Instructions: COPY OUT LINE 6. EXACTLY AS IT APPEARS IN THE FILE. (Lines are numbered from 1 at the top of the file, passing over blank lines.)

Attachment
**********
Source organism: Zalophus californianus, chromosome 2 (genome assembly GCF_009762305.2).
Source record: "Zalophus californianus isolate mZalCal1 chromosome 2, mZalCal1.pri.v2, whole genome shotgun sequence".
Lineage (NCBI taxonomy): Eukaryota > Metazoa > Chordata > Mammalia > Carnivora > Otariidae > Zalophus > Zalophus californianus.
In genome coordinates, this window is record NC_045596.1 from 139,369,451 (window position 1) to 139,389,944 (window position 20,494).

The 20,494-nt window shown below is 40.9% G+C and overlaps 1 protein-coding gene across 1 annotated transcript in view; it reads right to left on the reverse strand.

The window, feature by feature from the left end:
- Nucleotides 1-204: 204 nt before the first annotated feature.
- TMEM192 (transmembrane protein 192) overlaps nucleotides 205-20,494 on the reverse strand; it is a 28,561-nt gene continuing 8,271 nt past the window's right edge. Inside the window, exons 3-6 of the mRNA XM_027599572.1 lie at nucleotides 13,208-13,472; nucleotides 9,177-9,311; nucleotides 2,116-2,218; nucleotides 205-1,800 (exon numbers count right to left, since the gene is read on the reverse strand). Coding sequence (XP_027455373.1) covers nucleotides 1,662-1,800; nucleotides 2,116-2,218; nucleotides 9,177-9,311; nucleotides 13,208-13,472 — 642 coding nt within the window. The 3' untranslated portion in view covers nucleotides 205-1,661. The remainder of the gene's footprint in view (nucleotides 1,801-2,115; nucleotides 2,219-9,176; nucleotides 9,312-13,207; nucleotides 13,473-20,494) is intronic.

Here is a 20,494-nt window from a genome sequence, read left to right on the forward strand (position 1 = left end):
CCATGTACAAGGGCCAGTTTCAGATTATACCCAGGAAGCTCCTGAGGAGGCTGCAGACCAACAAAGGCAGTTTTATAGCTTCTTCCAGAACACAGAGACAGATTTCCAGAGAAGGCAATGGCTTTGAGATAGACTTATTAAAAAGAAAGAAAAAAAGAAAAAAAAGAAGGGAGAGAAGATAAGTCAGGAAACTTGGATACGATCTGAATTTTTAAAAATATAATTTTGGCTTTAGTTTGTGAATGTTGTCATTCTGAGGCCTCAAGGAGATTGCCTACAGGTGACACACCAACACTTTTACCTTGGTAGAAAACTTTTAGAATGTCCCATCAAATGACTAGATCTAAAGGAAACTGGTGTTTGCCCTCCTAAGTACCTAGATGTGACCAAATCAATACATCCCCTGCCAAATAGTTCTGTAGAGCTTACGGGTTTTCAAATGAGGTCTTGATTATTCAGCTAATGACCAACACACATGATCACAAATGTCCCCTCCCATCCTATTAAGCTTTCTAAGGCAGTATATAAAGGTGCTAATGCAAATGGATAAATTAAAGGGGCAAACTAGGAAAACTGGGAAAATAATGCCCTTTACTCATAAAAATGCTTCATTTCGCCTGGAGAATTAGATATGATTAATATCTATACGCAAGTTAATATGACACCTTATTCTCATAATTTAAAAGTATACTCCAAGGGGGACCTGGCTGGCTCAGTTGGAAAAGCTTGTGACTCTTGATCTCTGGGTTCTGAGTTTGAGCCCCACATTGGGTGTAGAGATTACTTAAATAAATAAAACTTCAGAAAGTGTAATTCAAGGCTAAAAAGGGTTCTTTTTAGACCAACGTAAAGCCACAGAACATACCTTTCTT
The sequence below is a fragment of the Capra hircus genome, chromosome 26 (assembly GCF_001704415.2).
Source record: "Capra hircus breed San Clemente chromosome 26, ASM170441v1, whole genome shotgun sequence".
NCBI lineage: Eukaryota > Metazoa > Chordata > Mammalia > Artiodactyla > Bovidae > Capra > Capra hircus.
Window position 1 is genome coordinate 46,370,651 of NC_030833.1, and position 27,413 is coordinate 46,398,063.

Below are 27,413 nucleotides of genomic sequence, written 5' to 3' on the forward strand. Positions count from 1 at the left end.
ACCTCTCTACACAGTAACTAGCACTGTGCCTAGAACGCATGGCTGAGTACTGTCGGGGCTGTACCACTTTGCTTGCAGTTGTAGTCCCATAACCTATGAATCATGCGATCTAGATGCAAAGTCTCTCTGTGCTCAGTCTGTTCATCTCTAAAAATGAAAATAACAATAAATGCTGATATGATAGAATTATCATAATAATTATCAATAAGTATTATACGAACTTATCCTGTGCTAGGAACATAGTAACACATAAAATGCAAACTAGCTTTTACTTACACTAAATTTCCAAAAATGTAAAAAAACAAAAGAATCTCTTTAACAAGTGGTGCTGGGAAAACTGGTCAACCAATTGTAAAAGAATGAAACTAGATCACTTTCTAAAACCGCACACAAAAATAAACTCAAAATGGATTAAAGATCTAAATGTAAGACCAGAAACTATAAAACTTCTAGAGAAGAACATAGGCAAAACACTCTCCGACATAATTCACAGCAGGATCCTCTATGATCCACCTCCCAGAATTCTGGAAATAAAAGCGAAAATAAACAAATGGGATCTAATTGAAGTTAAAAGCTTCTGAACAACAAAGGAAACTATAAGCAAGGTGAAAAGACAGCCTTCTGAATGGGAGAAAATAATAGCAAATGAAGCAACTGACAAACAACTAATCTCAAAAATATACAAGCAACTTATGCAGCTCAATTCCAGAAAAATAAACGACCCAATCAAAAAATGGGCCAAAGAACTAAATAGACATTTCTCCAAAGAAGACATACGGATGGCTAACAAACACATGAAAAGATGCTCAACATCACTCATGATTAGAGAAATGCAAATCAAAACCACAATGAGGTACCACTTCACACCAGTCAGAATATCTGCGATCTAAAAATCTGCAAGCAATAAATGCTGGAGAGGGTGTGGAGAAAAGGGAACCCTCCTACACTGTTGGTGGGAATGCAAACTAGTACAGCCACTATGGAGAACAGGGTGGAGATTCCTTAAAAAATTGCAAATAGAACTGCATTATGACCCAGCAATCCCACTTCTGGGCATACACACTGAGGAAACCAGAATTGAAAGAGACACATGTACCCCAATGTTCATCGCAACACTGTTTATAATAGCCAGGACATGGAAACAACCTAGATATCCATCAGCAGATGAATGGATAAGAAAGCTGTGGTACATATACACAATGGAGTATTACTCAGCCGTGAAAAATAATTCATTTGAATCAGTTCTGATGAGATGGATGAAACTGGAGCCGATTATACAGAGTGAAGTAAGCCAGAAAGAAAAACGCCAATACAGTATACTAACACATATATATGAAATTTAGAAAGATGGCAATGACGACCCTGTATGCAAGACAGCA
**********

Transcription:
The window, feature by feature from the left end: